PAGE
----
Opened on 21st December 2008 inside the ancient Town Hall of Fiorenzuola di Focara, the Paleontological Museum was created in memory of scholar Lorenzo Sorbini, born in Pesaro and former director of the Natural History Museum of Verona.
The museum follows the paleontological tradition of the city of Pesaro, which dates as far back as the times of archeologist Giovan Battista Passeri (1775). With its rich collection of ichthyolites, phyllites, insects and remains of fossil birds coming from the fossil deposit of Monte Castellaro (also called Monte della Croce), the permanent exhibition goes over the stages of the “Desiccation of the Mediterranean Sea” occurred 6 million years ago, with a particular focus on the phenomenon of bone gigantism of a small fossil fish, the Aphanius crassicaudus (also known in Italian as Nono or Bottacchio).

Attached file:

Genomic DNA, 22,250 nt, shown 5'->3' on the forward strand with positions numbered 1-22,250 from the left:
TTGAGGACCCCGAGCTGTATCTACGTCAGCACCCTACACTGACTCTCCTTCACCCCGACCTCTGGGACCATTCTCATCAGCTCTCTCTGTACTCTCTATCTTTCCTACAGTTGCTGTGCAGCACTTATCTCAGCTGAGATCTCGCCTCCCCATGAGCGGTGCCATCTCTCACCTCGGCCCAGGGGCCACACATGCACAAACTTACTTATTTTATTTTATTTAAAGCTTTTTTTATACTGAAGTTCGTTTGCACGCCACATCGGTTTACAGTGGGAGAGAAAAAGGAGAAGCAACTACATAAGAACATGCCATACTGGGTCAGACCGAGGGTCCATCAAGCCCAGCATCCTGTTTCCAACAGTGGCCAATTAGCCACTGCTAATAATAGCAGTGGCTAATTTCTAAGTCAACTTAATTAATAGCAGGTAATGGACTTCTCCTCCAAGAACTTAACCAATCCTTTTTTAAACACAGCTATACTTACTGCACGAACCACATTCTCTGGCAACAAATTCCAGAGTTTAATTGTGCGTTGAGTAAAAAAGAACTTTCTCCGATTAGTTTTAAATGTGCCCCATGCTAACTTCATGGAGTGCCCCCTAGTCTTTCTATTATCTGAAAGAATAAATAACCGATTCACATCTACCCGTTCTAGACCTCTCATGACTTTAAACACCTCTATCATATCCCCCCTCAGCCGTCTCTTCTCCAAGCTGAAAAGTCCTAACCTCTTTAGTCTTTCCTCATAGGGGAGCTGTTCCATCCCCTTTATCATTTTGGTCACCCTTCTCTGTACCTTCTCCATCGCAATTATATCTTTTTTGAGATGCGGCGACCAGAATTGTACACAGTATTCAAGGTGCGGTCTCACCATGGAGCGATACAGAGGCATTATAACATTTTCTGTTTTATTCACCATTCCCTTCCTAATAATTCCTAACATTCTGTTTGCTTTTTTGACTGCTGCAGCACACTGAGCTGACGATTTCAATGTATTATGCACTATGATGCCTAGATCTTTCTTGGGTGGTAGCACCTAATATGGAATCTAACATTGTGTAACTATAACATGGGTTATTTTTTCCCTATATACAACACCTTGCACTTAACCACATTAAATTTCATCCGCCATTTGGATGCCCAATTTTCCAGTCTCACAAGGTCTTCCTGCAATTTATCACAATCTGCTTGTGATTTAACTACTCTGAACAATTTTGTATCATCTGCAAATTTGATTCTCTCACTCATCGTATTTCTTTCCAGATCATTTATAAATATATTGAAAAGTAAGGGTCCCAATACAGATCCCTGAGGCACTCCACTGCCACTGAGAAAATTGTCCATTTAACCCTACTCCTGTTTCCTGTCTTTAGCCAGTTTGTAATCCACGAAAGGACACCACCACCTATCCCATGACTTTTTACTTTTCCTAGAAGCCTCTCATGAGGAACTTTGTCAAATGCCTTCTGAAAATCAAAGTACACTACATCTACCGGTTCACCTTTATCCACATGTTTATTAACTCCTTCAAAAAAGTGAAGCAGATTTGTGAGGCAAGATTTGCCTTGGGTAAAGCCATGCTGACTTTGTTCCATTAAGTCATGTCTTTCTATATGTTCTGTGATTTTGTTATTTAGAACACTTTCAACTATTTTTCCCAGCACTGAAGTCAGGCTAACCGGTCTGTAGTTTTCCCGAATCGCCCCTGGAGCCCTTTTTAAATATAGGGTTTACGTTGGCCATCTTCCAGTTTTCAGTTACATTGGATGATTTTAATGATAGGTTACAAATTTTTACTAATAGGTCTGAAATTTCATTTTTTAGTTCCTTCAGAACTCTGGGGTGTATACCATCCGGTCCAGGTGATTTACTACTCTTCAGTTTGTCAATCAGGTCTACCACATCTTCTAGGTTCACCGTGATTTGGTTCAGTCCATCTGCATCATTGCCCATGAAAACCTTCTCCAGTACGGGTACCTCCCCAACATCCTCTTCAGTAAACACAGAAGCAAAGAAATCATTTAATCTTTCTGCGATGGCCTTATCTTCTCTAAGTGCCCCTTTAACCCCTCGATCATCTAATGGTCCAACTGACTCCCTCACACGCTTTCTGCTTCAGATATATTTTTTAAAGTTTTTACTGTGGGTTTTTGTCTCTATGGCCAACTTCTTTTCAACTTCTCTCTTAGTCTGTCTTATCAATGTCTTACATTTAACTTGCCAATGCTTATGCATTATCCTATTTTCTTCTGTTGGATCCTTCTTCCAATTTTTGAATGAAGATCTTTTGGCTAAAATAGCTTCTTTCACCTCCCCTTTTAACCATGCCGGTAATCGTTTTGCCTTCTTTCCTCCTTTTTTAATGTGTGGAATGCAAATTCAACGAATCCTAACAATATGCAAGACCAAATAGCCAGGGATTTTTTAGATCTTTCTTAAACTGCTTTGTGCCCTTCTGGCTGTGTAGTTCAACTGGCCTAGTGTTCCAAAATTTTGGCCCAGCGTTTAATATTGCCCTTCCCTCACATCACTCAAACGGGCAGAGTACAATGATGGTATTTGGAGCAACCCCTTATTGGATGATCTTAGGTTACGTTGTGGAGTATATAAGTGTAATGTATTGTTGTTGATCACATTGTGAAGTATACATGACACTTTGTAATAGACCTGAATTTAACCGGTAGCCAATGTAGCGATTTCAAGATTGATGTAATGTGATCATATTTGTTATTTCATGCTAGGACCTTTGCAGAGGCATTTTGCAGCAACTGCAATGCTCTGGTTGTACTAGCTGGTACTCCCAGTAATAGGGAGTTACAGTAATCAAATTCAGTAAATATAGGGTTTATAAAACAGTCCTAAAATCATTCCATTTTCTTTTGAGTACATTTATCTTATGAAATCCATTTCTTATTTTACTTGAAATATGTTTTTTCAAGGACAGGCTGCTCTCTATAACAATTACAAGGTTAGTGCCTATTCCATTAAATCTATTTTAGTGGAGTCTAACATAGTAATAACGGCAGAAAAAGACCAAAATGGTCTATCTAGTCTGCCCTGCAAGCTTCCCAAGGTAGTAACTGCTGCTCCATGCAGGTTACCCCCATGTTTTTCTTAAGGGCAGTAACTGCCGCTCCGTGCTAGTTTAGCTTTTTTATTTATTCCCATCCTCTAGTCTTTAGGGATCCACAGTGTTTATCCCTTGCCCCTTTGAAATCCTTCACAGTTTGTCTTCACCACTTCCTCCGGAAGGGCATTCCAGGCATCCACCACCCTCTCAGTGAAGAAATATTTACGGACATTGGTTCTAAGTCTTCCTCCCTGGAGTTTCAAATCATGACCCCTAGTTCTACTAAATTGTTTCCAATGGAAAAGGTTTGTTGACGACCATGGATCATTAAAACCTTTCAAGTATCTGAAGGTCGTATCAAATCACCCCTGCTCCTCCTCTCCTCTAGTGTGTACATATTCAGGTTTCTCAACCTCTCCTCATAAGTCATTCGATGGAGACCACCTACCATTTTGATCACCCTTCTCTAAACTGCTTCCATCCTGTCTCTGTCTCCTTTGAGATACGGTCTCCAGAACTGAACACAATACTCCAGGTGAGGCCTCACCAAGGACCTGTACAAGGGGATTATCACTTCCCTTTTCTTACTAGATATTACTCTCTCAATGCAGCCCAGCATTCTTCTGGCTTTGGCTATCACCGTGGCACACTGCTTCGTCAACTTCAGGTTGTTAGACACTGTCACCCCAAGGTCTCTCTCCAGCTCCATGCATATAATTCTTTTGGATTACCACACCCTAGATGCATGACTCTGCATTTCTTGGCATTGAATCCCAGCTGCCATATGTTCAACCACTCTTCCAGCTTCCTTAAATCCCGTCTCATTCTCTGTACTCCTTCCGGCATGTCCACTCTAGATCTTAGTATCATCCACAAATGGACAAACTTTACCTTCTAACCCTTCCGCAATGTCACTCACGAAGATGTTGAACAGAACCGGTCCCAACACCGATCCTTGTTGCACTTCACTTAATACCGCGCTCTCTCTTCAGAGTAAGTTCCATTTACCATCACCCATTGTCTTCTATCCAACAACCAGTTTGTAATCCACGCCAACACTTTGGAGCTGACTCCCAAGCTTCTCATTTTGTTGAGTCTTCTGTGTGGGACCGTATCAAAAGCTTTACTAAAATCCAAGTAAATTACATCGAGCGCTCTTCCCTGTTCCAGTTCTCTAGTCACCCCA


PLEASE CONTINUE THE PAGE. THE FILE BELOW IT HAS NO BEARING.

The museum heritage is mainly composed of four private collections, which were donated to the Park Authority. Among the many specimens of fossil, there is one that stands out for its beauty and importance: that of a perfectly preserved dragonfly. Looking at it, it is still possible to observe the geometrical nervure of the wings of the dragonfly; moreover, this specimen is one of a kind, as it is a holotype, meaning it preserves a new genus and a new species of an animal, in this specific instance that of a Italolestes stroppai dragonfly. Findings coming from the deposit of Monte Castellaro have been the object of many studies carried out by Italian and foreign universities, as they are exceptionally well-preserved and they do present an invaluable source of information regarding climate change. As a matter of fact, from a paleontological point of view, this fossil area is one of the most important in Italy, as stated by the Italian Paleontological Society.
At the end of each school trip, a poster and the book “Fossils of Monte Castellaro inside Parco San Bartolo” by Nicoletta Bedosti (digital copy available, only in Italian) are donated to the school. Workshops on specific topics can be organized to further enrich the students’ experience during their visit to the museum.